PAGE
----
Using the travel industry as an example, read the blog below to gain top tips to help you create videos that inspire!
Google famously described the first stage of the travel purchase journey as ‘dreaming’*, and they would know. The average traveller – and there are a lot of us, with 1.5 billion tourist arrivals in 2019 according to the UNWTO World Tourism Barometer – spends 13% of their time online engaged in travel-related activities.
Some of this relates to researching specific destinations, but much is just browsing. These people are waiting to dream of somewhere specific, they just don’t know where it is yet. Sales and marketing
budgets suffered at many travel companies over the pandemic, causing awareness of specific brands to drop.
Given the high level of customer hesitancy and the fierce competition of a market trying to get back on its feet, this lack of awareness could be a critical disadvantage. As Seth Borko, Wouter Geerts and Haixia Wang, authors of the Skift report The Travel Industry Turned Upside Down, wrote: “Travel is about anticipation. Excitement for upcoming travel has now been replaced with anxiety and uncertainty. Travel companies must find ways to build anticipation again.”
Video can play the leading role in boosting brand awareness and building anticipation by capturing the imagination of these would-be travellers. When it’s well-crafted, online video content is more attention-grabbing, more memorable and easier to consume than extensive written copy, with Wooshii’s 2021 consumer survey finding that 62% of people are inspired by video when deciding on holidays. “The right video can communicate more in under 10 seconds than the most manicured bit of prose ever could,” says Sam Bruce, co-founder of Much Better Adventures. “Capturing people’s attention through copy is extremely hard, and that’s where video can really come into its own.”
“THE RIGHT VIDEO CAN COMMUNICATE MORE IN UNDER 10 SECONDS THAN THE MOST MANICURED BIT OF PROSE EVER COULD”
SAM BRUCE, Co-Founder of Much Better Adventures
Video also increasingly reaches more people than text or TV. According to eMarketer research from 20204, 70% of the UK population view digital video at least once a month, an increase of 3% from 2019. This figure includes 42 million people who view content on YouTube, 26 million on Netflix and 16.5 million on Amazon Prime.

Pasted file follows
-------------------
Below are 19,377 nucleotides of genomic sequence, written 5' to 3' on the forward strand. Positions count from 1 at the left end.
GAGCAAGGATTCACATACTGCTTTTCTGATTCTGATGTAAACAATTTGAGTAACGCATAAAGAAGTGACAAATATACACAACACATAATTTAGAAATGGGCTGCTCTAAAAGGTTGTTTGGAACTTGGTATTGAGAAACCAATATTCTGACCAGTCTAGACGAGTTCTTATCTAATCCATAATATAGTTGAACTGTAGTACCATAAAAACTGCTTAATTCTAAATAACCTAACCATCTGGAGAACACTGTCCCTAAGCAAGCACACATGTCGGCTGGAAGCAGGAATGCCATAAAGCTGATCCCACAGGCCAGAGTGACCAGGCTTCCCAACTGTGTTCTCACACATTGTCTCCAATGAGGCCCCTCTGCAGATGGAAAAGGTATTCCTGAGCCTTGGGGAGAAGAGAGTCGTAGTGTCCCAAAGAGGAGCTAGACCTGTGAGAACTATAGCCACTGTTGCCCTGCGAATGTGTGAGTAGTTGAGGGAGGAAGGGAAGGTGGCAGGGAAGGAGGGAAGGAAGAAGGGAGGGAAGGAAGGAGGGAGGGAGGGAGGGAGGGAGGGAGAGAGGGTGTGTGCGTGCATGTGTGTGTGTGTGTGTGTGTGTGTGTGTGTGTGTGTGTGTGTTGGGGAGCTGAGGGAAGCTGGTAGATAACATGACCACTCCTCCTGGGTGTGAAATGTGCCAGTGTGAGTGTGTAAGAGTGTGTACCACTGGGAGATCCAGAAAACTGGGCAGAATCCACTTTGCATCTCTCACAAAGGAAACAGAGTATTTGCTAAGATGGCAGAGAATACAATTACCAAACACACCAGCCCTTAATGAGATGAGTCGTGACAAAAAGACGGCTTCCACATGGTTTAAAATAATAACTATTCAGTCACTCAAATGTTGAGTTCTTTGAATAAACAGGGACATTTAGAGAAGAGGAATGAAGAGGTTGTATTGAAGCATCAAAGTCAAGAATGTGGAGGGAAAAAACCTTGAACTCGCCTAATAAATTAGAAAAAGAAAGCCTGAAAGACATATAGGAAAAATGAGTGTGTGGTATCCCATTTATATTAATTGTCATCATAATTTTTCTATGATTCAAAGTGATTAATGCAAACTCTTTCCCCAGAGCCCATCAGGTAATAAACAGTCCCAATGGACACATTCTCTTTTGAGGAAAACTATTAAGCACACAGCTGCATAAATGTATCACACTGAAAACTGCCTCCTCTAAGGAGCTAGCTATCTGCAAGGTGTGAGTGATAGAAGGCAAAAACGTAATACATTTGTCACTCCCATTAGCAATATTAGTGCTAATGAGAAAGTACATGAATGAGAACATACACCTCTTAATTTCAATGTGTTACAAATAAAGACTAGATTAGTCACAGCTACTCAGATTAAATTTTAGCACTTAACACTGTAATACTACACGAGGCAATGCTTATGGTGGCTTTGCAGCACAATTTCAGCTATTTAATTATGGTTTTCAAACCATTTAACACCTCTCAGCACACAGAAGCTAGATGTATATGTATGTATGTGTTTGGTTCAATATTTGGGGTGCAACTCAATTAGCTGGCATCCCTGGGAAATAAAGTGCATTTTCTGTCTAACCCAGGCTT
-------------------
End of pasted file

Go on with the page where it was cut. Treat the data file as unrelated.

Advertisers are responding to meet consumers’ growing preference for video, with ad investment in the medium forecast by WARC Data to increase 13% this year, and by Statista to increase by a further 21% before 2025, despite the expected impact of Covid.
HOW TO GET IT RIGHT
01. Keep it short. As these ads are most likely to be viewed in social media feeds and on platforms such as YouTube, it is essential that they are visually enticing enough to be able to grab attention quickly. Beautifully shot, high-quality ‘micro videos’ of under 15 seconds are most effective at the top of the sales funnel, allowing travel brands to give a taste of the experiences they’re offering while consumers are still in their dreaming phase.
02. Tailor to market segments. Covid has increased the fragmentation of the travel market, not only by type and geography but by vaccination status, demographics and risk appetite. As TripAdvisor CEO Steve Kaufer told Skift, this creates a marketing challenge: “Travel inspiration is really hard. It’s very personalised. What may inspire you may be really trivial to me.” The beauty of digital channels is that you can tailor and target your ads to the segments you most expect to respond.
03. Bring it to a point. With so much competition for attention, it’s important to include a strong call to action, but this doesn’t have to be blatantly salesy. United’s 15-second YouTube campaign from 2019, for example, rewound a sequence of exhilarating experiences of sunlit coves and bustling markets to a single moment – a person booking on its mobile site; that year the company reported that this ad was responsible for 52% of all its YouTube click-through conversions.
04. Don’t be afraid to use your brand. Focus groups conducted by the IAB and Differentology found video ads that mentioned the brand upfront and showed its logo were more effective than those that didn’t.
By reading this blog and downloading the accompanying report below, you’ll gain critical insight into the role that video can play at every stage of your marketing funnel. We’ll provide you with a step-by-step guide that will allow you to inspire your customers with high-quality content; improve engagement through excellent storytelling and reassure those who are still too hesitant to travel internationally.
We also discuss the one silver-lining of the pandemic – ethical travel and how customers are now demanding responsible travel policies. In addition, we explore the important role that video can play in the re-emergence of business travel.
* The other four are ‘planning, booking, experiencing and sharing’. We would add ‘reassuring’, as we will explore later.